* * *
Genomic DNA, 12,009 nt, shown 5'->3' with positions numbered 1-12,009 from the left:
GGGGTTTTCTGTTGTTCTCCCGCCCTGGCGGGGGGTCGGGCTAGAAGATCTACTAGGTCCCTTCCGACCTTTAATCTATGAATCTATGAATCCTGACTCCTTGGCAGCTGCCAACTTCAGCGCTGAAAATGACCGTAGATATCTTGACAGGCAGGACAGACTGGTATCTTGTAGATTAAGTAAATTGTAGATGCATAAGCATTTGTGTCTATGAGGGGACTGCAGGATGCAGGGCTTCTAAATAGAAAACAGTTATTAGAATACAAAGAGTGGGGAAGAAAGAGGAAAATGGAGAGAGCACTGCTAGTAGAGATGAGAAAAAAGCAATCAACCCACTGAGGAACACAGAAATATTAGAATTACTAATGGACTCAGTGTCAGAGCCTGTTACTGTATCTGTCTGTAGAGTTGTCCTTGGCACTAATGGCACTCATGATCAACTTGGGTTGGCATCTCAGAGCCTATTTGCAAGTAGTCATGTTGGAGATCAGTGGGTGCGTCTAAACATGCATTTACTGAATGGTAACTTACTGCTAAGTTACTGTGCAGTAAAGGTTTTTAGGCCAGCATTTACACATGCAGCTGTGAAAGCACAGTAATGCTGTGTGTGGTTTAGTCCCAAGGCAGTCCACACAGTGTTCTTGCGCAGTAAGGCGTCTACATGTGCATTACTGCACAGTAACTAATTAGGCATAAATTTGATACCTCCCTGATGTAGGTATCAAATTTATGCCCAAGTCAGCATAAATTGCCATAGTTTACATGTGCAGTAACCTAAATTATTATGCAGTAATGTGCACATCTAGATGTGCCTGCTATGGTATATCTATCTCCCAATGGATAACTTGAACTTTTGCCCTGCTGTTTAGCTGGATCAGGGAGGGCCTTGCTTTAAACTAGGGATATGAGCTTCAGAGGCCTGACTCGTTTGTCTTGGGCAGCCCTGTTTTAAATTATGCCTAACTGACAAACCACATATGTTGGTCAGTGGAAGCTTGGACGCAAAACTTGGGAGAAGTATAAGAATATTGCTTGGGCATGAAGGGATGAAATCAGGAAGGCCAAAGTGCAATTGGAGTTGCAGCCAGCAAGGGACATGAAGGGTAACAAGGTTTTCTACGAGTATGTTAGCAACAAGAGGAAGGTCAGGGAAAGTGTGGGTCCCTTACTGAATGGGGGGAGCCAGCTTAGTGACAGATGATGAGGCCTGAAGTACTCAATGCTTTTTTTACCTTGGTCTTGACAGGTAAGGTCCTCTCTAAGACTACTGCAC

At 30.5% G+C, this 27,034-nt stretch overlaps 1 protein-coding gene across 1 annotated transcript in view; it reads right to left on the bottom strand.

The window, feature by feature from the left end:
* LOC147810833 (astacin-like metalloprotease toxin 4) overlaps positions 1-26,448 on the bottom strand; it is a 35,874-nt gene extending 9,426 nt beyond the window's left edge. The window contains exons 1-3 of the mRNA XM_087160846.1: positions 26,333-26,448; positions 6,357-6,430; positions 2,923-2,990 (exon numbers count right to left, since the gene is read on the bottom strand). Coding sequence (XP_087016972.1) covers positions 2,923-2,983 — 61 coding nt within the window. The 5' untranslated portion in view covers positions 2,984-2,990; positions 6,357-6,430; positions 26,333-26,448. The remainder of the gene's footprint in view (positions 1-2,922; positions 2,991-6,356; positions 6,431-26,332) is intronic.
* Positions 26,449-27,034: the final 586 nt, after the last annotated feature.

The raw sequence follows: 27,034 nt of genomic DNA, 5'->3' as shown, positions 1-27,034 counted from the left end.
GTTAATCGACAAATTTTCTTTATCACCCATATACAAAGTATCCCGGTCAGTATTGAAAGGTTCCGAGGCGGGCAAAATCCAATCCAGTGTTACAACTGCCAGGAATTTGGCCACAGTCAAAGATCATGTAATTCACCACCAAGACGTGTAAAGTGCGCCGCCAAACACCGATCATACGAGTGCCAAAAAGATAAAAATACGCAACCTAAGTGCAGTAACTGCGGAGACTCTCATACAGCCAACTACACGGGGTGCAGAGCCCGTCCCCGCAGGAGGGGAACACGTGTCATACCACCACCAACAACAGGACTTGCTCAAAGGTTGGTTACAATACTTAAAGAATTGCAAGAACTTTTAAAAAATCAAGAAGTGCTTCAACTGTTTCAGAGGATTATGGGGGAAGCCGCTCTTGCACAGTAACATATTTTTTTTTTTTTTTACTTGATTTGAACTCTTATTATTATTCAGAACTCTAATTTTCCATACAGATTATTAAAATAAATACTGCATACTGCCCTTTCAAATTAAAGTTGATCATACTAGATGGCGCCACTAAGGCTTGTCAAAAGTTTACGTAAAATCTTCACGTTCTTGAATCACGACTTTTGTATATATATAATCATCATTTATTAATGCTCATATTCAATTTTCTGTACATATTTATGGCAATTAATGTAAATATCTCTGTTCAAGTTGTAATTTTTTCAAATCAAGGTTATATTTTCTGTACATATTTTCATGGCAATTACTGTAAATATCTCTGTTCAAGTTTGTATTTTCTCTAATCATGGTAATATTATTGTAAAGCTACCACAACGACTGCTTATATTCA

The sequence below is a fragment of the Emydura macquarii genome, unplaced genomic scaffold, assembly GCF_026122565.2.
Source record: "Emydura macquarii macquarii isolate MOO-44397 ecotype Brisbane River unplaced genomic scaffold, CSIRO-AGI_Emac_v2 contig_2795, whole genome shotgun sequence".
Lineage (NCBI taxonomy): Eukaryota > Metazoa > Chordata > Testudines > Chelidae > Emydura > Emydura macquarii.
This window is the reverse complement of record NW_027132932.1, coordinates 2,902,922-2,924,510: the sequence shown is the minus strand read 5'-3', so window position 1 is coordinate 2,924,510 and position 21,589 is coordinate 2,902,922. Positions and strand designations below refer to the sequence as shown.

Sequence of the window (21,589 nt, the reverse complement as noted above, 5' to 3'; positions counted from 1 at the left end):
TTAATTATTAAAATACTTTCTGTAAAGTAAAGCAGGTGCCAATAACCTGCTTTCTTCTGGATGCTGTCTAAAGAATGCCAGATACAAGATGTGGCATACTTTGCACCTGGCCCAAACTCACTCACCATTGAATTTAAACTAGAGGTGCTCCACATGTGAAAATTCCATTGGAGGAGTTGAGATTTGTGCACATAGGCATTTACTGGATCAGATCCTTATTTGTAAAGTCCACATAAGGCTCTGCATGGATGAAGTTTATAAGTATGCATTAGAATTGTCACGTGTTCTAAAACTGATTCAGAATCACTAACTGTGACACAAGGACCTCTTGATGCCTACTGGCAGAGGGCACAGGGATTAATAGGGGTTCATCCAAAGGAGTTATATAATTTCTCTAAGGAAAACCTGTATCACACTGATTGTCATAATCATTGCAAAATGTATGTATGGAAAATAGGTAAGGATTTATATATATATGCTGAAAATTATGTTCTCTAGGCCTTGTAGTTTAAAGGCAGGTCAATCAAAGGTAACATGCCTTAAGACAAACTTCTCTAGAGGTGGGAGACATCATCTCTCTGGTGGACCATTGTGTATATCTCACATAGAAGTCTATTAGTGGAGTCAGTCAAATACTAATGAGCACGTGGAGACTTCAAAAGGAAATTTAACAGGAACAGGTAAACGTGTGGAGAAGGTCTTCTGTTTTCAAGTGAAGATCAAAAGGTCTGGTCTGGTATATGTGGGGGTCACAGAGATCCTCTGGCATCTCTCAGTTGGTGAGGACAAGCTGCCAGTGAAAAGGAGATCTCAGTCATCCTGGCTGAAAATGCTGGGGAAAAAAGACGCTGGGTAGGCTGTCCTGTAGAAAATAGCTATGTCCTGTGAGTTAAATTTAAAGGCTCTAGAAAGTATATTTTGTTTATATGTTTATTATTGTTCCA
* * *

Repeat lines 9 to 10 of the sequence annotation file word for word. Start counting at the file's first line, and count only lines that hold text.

The sequence below is a fragment of the Emydura macquarii genome, unplaced genomic scaffold, assembly GCF_026122565.2.
Source record: "Emydura macquarii macquarii isolate MOO-44397 ecotype Brisbane River unplaced genomic scaffold, CSIRO-AGI_Emac_v2 contig_2795, whole genome shotgun sequence".